Who’s Behind ‘Mother Jones’?

Who’s Behind ‘Mother Jones’?

Liam Sturgess | January 11, 2024

Late last year, the Honest Media project, our sister publication also funded by American Values 2024, published an article titled “Reporter Kiera Butler is a Disinfo Dupe.” Butler is a reporter for Mother Jones magazine whose areas of focus include former president Donald Trump, “Russian disinformation,” and “anti-vaxxers,” infamously describing natural immunity to COVID-19 as a “conspiracy theory.” As highlighted by Honest Media, Butler’s articles are frequently composed of a “mix of truth, lies, and spin” – a pattern that has extended to her coverage of independent presidential candidate, Robert F. Kennedy Jr.

Mother Jones has yet to respond to requests to issue corrections to the false statements identified by Honest Media. As we have frequently discovered through our investigations at The Kennedy Beacon, today’s ostensibly “liberal” and “independent” media is far too often captured by corporate and political interests – the very interests Mother Jones claims to push back against. For this reason, we decided to look into the history of Mother Jones and explore who may be influencing its agenda.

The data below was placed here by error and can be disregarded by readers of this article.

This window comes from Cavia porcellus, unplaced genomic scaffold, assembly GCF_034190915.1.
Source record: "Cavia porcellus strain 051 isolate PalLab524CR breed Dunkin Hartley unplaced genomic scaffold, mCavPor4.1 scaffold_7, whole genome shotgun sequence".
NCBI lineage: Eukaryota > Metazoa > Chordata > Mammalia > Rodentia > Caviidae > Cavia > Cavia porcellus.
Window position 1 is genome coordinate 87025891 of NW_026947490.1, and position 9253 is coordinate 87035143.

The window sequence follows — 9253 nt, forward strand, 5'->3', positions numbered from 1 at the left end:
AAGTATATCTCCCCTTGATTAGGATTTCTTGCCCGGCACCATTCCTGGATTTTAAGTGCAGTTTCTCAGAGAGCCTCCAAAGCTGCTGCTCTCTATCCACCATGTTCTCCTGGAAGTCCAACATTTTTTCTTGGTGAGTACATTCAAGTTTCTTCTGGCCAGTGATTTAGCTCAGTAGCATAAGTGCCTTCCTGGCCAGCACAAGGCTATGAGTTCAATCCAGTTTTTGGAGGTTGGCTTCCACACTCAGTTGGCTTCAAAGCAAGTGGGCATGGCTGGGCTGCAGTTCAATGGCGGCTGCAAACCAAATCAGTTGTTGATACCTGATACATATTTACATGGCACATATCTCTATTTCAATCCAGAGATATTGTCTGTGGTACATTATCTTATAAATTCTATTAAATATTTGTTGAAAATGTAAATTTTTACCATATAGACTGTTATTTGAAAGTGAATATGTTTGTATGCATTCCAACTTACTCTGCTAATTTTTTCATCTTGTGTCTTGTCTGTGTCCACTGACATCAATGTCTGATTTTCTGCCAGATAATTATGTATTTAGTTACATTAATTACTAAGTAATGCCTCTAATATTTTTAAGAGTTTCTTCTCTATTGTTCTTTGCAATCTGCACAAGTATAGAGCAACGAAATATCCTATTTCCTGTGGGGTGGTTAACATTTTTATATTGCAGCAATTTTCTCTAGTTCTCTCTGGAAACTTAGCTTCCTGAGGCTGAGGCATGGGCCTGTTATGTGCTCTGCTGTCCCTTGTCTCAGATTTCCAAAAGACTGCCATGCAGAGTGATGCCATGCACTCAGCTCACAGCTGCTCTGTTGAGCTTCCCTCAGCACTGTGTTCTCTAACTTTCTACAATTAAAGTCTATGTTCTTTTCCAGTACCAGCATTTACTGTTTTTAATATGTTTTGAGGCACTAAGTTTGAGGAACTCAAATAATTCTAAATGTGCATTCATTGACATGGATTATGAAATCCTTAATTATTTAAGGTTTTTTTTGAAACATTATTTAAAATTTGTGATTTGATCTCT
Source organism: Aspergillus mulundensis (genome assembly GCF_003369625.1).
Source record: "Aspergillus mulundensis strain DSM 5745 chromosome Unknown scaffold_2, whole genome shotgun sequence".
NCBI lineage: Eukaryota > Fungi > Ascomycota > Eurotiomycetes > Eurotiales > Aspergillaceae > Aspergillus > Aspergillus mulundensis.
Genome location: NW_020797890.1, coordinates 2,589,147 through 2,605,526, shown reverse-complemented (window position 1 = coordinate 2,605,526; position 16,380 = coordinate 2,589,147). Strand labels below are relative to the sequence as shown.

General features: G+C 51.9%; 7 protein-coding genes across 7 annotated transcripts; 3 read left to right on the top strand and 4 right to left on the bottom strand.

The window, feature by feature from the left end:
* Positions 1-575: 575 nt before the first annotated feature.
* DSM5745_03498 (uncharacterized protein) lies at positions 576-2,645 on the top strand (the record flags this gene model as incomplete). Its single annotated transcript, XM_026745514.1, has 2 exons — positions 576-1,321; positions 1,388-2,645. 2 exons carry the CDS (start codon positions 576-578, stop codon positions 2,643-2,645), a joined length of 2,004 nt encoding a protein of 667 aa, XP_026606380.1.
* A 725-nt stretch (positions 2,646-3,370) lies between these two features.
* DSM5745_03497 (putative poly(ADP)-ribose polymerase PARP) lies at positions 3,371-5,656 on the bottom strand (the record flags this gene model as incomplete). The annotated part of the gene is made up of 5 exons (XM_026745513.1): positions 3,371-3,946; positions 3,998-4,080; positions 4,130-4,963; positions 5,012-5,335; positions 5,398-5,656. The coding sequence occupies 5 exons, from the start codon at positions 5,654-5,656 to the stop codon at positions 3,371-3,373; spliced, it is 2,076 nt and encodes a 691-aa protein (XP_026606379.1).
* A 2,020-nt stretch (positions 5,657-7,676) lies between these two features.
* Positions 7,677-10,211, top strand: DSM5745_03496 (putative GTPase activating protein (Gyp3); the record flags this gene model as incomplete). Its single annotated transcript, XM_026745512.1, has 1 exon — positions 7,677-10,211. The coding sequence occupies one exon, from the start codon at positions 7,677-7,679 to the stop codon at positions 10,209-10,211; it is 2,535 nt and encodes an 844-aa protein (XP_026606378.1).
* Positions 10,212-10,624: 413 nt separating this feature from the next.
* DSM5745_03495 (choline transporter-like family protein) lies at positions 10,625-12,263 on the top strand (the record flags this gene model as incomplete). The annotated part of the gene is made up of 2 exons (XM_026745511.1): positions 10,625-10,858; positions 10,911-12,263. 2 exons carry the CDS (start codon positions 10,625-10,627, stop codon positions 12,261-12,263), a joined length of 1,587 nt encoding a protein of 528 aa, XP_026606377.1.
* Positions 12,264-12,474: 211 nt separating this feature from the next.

Background

Mother Jones magazine was named after “Mother” Mary Harris Jones (1837-1930), described by Women in History as a union activist and legendary advocate for workers rights. She was jailed multiple times for her efforts.

Following in her example, a group of liberal activist journalists gathered in early 1974 to begin planning Mother Jones magazine, as recounted in a retrospective article by Adam Hochschild. A non-profit organization called the Foundation for National Progress was incorporated in March 1975 to act as the magazine’s publisher and fundraising arm. The first issue of Mother Jones was published in 1976. Hochschild described the early days defined by “the afterglow of the 1960s,” which saw the magazine champion important issues of women’s rights, racial equality, and the anti-war movement.

Current Controversies